The next step was making a tool with which to scrape the decorative grooves I wanted based on historical examples. I learned about this tool on Don Fogg's very helpful bladesmithing site, and I made my own version by drilling and tapping a hole to screw in a carbide lathe bit, welding on a stabilizer, and drilling holes for an adjustable fence, which I had to screw on using a square to make sure it was, you know, square.

Then I custom-cut a piece of wood to clamp the blade on, with one edge in the exact shape of the groove I wanted to score. I calculated the placement of the blade and began scraping!

It worked surprisingly fast! I had four grooves to carve, two on each side meeting on a point, and I did the whole thing in less than an hour.

On the last groove it was getting late and I was tired, but I wanted to finish this step. I paid for my impatience by slipping with the tool and scraping parts of the blade I didn't want to, resulting in scratches that are still there. But overall it worked quite well, and I won't do that next time!

My Final Project: Part II

Heat-treating has two parts: hardening and tempering. Hardening occurs when the blade is brought to a critical temperature (depending on the type of steel) and then quenched in a liquid in order to cool it quickly and form a rigid molecular structure. I was going to quench my blade in oil, which would cool it slightly slower than water in order to reduce risk of cracking or warping, but still fast enough to result in desired hardness. So, I made this quench bath by TIG welding some tube to a 1/4" steel base and filling it with canola oil.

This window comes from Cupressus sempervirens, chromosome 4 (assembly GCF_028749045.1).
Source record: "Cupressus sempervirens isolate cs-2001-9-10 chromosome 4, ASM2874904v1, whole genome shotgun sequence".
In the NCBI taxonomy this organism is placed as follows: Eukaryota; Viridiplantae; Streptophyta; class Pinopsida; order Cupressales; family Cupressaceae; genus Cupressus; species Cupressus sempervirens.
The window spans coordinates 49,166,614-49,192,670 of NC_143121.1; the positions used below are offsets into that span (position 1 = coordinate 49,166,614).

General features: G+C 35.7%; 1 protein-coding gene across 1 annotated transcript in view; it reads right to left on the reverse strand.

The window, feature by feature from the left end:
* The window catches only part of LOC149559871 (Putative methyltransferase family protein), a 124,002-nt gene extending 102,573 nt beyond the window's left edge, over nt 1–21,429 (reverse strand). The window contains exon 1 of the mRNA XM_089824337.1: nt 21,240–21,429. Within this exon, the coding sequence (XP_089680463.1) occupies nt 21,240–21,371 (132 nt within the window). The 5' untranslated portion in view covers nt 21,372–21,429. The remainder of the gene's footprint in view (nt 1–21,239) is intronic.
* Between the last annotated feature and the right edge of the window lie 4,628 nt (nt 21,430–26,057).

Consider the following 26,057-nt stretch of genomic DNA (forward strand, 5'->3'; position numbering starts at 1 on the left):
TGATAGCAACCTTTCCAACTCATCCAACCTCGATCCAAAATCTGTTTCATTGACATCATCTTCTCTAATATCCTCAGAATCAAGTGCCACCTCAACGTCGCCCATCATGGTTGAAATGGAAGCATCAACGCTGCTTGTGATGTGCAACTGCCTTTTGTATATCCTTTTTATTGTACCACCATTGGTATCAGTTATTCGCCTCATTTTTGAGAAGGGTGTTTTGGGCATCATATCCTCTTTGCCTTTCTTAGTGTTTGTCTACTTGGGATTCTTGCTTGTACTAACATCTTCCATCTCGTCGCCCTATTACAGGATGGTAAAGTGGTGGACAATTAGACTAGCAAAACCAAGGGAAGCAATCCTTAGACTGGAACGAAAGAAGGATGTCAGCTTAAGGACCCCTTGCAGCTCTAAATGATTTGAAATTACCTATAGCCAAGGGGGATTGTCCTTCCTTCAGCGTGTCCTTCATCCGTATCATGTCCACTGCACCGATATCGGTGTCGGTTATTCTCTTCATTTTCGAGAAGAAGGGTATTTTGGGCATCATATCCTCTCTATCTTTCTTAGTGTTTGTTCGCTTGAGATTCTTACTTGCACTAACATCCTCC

The only certain ways of knowing whether a blade is at critical temperature are color and magnetism. Once the blade is no longer magnetic, the molecules are ready to form their rigid structure in the quench.

Due to the thinness of the blade, I had to correct many warps occurring from gravitational bending while holding it in the forge to heat it up. I learned that I had to rotate it often, as well as drawing it in and out to heat the blade evenly. Most of the process of forging a blade looks like this anyways:

When it was evenly heated to nonmagnetism, I plunged it into the bath amid a gout of flame! I had to be careful that it was pointing straight down and that I did not move it from side to side in the bath, as these would invite warping because of the uneven hardening of sides, like the warping of my shield with the glue. It also helped that I put a hot poker in the oil beforehand to heat it preliminarily; ideally, the oil is hot to provide for less shock in the quench, like using oil instead of water. Just another precaution.

After the blade was cool, I drew it out of the quench bath and scraped it with a file to see how hard it was. I couldn't make a mark!